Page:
I drink moderately, largely as a social lubricant. My preference leans toward dark beer, heavier red wines and some unoaked whites, gin, scotch, and the dryer end of the spectrum of dessert wines and cocktails, and I find all of the above quite tasty -- though I didn't always. Like a lot of people, I started out drinking in college, for effect and to signal maturity, and an appreciation for the flavors of alcoholic drinks only came after a fair amount of experience with them. Hard to say how much of that's acquiring taste and how much is the fact that y... (read more)

edit in main post. Yes I am a supertaster but didn't want to confuse people with the jargon. Thanks!

I like alcohol of different types, considerably more for the taste/flavour than for the buzz. Usually I drink wine (red more than white) and beer (that is, beer, not Bud Light and such), but I also have periods when I regularly drink neat hard liquor (e.g. scotch or cognac). I rarely drink cocktails.

My tastes slowly change and my consumption of alcohol adjusts accordingly. Some months I would drink almost entirely wine, some -- mostly beer. With beer, for example, I started by liking sweetish doppelbocks and Belgian trippels, then went to porters and stouts, then to British-style ales with an occasional IPA, and currently I am back to porters and Scottish ales.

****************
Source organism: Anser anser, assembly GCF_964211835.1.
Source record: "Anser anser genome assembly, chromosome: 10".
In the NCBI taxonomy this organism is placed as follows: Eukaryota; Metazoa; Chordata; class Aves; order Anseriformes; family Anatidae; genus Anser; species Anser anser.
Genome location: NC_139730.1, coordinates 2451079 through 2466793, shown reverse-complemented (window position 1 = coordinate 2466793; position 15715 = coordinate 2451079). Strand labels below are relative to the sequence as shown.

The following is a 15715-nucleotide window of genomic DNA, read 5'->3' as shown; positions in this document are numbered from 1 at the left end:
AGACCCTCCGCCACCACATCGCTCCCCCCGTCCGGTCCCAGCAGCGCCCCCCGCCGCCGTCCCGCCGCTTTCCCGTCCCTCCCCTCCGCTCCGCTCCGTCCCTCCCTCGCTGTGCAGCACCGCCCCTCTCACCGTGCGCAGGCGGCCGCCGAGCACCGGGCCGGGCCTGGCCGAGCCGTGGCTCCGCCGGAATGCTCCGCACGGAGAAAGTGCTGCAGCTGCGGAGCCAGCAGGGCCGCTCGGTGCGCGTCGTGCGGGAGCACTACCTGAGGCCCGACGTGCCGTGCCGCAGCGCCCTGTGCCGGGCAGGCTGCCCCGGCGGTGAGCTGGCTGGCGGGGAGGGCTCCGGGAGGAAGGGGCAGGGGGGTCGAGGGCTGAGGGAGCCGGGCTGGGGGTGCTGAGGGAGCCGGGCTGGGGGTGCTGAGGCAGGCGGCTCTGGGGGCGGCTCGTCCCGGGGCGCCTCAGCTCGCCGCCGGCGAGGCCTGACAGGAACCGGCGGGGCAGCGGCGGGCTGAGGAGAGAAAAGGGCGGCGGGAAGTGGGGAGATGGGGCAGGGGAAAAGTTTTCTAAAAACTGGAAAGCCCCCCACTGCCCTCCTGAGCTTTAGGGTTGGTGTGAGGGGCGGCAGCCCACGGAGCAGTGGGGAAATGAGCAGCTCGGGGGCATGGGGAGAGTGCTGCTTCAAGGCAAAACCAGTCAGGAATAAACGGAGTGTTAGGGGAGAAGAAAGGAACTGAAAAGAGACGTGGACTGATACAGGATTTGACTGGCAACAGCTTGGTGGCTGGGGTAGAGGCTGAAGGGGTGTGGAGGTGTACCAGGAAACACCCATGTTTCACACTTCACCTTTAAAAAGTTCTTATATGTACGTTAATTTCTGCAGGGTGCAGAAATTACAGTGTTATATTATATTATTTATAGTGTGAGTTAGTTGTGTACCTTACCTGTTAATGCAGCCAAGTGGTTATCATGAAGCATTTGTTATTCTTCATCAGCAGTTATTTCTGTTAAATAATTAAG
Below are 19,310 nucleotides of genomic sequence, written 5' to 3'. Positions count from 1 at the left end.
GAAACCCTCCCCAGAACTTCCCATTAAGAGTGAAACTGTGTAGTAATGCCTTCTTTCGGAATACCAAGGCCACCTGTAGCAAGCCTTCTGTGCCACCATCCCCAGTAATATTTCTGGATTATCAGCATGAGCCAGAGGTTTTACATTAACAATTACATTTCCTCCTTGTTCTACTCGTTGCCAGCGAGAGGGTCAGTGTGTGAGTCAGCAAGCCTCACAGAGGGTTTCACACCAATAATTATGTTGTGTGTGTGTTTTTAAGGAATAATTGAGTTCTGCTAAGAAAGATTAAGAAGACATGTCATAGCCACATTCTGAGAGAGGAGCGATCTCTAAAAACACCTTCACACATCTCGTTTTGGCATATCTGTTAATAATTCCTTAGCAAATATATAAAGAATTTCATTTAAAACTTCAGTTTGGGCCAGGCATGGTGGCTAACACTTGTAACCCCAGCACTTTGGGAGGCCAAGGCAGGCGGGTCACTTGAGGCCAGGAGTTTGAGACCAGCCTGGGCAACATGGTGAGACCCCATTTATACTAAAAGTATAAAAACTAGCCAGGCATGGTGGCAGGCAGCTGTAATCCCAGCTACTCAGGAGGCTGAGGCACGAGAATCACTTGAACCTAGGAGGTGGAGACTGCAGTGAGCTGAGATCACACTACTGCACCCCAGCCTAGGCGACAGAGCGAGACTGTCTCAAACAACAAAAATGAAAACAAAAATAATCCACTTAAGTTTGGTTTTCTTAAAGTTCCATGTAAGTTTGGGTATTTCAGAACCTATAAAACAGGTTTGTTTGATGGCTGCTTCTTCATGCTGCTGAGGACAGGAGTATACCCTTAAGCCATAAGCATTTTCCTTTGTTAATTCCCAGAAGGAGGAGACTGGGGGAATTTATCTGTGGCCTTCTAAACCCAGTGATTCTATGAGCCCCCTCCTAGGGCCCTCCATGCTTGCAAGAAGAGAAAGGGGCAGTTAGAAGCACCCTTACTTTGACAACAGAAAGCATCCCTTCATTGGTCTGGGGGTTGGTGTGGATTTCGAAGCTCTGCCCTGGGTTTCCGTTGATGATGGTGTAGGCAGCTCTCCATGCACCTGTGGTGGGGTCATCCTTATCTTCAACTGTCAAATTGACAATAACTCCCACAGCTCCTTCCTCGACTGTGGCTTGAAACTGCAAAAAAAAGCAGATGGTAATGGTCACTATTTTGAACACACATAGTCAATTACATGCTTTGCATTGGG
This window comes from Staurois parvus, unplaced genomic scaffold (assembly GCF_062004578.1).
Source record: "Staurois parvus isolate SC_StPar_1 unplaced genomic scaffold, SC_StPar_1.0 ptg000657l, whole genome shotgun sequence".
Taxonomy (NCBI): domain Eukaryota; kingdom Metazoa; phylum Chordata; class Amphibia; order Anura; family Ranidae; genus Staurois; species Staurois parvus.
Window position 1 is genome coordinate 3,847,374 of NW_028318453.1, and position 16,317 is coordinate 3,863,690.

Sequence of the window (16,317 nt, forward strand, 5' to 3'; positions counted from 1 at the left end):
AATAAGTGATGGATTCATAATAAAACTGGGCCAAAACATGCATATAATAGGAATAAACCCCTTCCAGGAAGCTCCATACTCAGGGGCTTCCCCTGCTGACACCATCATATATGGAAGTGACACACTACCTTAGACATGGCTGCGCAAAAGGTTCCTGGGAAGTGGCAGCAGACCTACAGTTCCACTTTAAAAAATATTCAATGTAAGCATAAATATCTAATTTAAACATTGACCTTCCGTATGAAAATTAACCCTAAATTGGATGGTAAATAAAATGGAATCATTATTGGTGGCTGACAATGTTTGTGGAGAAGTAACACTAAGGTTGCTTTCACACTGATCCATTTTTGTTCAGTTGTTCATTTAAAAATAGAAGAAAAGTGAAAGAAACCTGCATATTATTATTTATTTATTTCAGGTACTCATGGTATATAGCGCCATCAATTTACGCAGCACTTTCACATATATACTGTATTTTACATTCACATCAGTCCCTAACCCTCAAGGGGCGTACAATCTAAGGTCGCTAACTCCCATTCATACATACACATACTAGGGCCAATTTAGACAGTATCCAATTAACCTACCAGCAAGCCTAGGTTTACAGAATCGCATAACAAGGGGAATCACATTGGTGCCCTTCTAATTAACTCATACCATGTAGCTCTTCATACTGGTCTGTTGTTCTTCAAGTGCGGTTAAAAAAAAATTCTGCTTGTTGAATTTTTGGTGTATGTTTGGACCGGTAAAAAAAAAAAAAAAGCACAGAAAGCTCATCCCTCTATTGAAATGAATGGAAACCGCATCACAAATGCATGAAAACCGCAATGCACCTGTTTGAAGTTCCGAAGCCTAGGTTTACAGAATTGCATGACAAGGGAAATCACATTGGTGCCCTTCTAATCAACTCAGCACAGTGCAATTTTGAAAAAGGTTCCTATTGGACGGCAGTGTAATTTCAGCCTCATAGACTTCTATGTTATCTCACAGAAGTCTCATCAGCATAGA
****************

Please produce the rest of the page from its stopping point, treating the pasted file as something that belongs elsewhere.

How old are you (approximately). I can't taste anything nice in wine. it tastes like rotting grapes (probably because it is). I still try a sip of wine, hopeful that I might actually like it. but for all of the 50+ wines I have tried, they are unappealing.
Do you know the taste of rotting grapes? :-) I think your mind pre-decides what the taste should be. Do you like acidic/sour things? Tannic things (like strong tea)? Sweetish things?
I don't know the tastes of glue, dog poop, or books. I assume I know what they taste like anyway. Yes I have smelt rotting grapes and they smell something like a variation on wine. (there are many types of grapes and they would smell different when rotting) I know someone who likes to eat citric acid powder straight. I cannot do that, I don't mind sour, but do not like it as much as this person. I don't like strong tea. I like sweet foods a lot. I can happily eat spoonfuls of sugar straight.